Rug dealers are the worst," a furniture dealer says to Ted, a rug dealer who comes to Brimfield from Pennsylvania. "Yeah, rug dealers are the sleaziest," Ted adds in agreement. "They'll dicker you and dicker you for an hour for $10 off of a $5,000 rug. And then you better watch what they write on the check." Without skipping a beat, Ted scans a rug another dealer parades before him, buys it and continues: "One rug dealer I know will promise someone $7,000 on the phone so that they won't sell a rug. When he gets there he'll point out the 'defects' and buy it for less. But he'll be the one who buys it!"

Always willing to dicker, Joel Schiff, a dealer from New York City, seeks unusual cast-iron cookware. He is primarily interested in plain, black metal items that you can cook in or eat or drink out of. The internal designs of waffle irons and cookie molds really grab him, but trivets, mechanicals and stove parts do not. Despite having only one leg, Schiff scrambles around Brimfield in search of Griswold skillets, ice cream cone makers and fruitcake pans. Known as the Cast Iron Man at Brimfield, Schiff stands out even more at the Triple Pier Expo in Manhattan, an antiques show generally held each March and November that, although more upscale than Brimfield, attracts many of the same dealers. When he clambers along the piers in a tricornered hat with a stuffed parrot perched on the brim, it is nearly impossible to suppress the image of him as a peg-leg pirate. "The creature requires too much pollution for Brimfield," Schiff says of the parrot. "It's much too healthy there."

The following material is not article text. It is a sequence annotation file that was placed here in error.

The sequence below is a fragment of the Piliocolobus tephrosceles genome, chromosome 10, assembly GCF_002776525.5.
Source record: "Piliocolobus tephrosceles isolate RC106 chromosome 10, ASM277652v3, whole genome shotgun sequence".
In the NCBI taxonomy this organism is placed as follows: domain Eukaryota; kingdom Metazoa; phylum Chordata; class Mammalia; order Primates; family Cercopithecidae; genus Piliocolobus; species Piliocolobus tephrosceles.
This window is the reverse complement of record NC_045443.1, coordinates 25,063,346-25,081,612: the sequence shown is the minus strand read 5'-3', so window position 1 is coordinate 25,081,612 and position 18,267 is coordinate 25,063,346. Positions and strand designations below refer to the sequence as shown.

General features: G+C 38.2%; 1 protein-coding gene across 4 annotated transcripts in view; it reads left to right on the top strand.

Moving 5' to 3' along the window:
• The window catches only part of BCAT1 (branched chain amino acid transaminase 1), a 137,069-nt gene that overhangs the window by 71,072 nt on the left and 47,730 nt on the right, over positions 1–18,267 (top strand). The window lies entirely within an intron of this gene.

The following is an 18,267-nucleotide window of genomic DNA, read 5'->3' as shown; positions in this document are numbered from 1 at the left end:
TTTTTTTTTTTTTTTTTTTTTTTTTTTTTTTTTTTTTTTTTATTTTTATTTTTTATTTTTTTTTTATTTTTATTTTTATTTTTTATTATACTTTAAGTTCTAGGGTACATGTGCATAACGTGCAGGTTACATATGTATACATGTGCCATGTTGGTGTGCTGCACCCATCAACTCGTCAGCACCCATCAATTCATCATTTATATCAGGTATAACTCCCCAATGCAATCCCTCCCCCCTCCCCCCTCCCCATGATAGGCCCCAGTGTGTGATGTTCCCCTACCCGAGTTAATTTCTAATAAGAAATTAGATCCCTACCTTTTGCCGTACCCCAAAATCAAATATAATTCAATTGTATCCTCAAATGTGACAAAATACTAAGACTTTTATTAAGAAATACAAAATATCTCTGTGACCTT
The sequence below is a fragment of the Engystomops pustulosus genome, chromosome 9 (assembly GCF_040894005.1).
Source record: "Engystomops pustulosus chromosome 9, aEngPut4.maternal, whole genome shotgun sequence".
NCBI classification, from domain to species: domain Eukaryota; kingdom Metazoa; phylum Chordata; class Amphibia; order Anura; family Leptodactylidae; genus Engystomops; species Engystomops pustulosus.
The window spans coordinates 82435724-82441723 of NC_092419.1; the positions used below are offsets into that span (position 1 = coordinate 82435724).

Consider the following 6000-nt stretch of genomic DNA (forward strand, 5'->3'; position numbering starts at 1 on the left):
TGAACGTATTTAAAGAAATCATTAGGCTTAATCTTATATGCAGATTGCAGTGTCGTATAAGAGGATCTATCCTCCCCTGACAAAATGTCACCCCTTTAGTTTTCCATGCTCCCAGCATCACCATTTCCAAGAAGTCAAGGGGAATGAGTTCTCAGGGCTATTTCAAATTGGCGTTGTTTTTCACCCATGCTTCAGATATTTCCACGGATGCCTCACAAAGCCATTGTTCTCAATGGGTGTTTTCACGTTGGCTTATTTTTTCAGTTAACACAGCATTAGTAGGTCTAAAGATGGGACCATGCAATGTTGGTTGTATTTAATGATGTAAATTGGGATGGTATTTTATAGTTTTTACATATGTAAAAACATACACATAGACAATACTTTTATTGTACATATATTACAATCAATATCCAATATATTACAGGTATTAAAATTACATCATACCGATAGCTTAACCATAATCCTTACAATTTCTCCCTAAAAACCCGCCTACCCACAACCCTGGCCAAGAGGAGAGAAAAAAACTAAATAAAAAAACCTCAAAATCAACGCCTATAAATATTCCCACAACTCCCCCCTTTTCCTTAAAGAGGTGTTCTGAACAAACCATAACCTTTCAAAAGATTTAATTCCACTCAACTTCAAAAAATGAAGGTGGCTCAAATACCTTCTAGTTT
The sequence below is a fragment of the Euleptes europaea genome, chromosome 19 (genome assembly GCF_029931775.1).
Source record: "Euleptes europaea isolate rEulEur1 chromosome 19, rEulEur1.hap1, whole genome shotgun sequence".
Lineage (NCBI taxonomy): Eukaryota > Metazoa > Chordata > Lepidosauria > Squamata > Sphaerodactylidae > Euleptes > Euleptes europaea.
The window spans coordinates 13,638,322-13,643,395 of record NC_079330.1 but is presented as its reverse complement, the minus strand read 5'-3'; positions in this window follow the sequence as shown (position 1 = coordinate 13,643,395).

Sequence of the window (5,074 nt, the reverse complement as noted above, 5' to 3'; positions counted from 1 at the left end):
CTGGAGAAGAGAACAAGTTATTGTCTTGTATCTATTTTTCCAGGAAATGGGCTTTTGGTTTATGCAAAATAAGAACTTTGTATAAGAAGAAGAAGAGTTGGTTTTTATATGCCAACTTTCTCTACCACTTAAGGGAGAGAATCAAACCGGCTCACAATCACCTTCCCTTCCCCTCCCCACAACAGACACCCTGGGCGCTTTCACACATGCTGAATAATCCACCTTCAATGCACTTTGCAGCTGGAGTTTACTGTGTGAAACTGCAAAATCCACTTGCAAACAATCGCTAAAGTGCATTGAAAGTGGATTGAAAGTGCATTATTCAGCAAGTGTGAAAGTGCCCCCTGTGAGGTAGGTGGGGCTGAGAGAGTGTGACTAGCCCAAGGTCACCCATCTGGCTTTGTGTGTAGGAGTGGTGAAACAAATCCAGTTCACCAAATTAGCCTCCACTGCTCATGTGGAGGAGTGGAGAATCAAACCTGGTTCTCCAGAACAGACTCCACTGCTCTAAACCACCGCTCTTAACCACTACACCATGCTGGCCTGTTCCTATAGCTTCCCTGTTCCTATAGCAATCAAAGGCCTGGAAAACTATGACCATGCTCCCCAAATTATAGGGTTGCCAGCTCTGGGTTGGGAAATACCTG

Less flamboyant dealers mainly use their expertise to land a bargain. Take Stu Bramble, who traded in his beeper, suit and marketing career to become a postcard dealer. Bramble, who lives in Annapolis, Maryland, spends a week in Brimfield buying and selling. He readily admits that he knows nothing about lamps or armoires: "I just do postcards. I specialize. Other dealers don't have the time to learn about them, so I can buy a $10 postcard from them for a dollar because I know what it's worth."